When it comes to broadcast media interviews, which format works best?
Some media spokespeople worry more about live interviews rather than pre-recorded interviews.
There’s a preconception that a pre-recorded media interview will be the safer option. This is mainly because you can have another chance at answering a journalist’s question, if you go badly wrong or stutter on your first attempt. There’s the security of knowing that any mistakes won’t be broadcast live to your audience.
But is that really true? What are the advantages and disadvantages of the different types of broadcast media interviews?
Pre-recorded interviews – are they really easier?
It’s true that you do get a second, or even third, chance to answer if you drawn a blank at a question or stutter nervously through your first answer. But, as you learn on media training courses, there’s no such thing as a media safety net.
Pre-recorded interviews tend to be longer, which means you have to stay on the ball longer. With more questions, possibly awkward questions, and journalistic tricks, you are more likely to get flustered. Once you get anxious it can be difficult to “stay on message” it’s easy to talk too much. Not ideal for you as the editing power lies in the hand of the journalist.
Who has the control in a pre-recorded interview?
In a pre-recorded interview you have no control over what questions the journalist will ask. Neither how many times they may repeat it in order to get the sound bite that they are after.
How your answers are eventually edited is also out of your control. When you come to watch your media interview afterwards you could be sorely disappointed that you have not communicated the message you wanted to convey. More questions could be asked of you back in the office.
Your pre-recorded interview, good as it was, may never get to air. Other news stories break and take priority, your news falls down the agenda and may be bumped altogether in favour of the breaking story.
The advantages of live media interviews
The main advantage of a live media interview is that they go out live. Sounds obvious? It is.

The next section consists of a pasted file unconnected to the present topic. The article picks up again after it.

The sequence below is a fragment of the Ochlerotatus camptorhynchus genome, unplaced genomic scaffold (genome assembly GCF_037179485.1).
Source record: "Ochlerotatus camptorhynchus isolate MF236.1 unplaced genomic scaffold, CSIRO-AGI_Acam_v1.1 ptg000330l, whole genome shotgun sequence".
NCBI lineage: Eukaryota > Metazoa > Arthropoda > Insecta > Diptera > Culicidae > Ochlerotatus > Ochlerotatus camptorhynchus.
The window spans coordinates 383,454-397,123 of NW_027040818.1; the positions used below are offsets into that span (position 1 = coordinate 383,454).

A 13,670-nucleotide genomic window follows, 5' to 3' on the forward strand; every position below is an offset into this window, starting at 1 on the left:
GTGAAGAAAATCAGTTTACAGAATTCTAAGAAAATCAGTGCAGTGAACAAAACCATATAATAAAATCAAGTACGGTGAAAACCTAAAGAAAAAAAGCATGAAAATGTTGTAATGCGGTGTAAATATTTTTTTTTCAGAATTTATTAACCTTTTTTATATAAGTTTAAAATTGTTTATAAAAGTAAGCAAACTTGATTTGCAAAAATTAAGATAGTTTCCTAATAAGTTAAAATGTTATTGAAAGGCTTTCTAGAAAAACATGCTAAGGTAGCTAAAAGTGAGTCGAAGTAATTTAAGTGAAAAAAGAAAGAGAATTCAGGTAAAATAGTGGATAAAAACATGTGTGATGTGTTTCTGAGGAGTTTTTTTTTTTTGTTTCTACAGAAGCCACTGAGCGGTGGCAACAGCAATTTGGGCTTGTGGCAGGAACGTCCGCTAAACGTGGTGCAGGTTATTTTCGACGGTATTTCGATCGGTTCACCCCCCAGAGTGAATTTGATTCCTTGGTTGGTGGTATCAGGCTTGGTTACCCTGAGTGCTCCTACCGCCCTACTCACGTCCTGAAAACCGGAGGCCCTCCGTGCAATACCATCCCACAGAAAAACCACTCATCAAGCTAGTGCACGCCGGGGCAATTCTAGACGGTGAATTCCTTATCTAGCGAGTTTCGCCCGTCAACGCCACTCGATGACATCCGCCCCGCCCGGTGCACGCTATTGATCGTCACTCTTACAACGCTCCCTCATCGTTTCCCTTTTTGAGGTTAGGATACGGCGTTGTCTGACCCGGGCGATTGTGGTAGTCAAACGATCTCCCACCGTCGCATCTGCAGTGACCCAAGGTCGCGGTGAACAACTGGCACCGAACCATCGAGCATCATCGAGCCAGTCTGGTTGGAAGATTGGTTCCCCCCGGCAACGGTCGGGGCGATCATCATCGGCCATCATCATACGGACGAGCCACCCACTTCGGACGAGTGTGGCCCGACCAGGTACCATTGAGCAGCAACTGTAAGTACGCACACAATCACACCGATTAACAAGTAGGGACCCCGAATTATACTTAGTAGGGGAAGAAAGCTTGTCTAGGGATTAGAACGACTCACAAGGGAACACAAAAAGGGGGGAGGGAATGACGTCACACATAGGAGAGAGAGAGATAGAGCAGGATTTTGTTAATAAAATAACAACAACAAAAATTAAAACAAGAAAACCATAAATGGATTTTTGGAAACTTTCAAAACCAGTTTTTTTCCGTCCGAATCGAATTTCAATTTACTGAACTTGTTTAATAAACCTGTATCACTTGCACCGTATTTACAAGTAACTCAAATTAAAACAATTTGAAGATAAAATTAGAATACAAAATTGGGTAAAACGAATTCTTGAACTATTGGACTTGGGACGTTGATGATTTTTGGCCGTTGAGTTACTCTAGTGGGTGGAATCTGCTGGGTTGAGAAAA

In a live media interview you have a finite amount of time for the interview. There is a logical progression. It’s more difficult for a journalist to trick you into a corner or irritate you by asking the same question in different ways to get a poorly phrased sound bite.
With a live interview, the slot is booked and you’re “on air”. If you’ve had media training and prepared your key messages, you know what you are going to say and how to take control of the media interview.
The interview is mercifully shorter, but you can control the message that goes out. There is no chance of any fancy editing. You just have to make sure that you stay on message right to the end of your interview.
Of course a live media interview may make you feel more nervous. There’s nothing like the buzz of adrenaline to enhance performance, but you do need to control your nerves to avoid brain freeze. We cover some reliable calming techniques during our media training courses. These are designed to ensure that you have the right level of energy that you need to handle your media interview with enthusiasm and confidence.
Once your media interview is done, it’s available forever. It can be picked up by other news outlets. The BBC, 24 hour news channels and talk radio stations have a lot of time to fill. We’ve all seen the same media interviews replayed on news programmes throughout the day. We’ve even seen several media interviews go viral, but not usually for the right reasons.
If you want to make sure that your message is heard as you’ve said it, without bias media editing, live interviews are the best. Mistakes may happen, but reduce the risk. With professional media training you are far more likely to give a powerful, confident performance and get your message across clearly.
Media Friendly have been media training key spokespeople for more than 20 years. For more information on our media training, PR skills and presentation skills, please contact Media Friendly on 01628 474154, email@example.com , or book your bespoke media training now.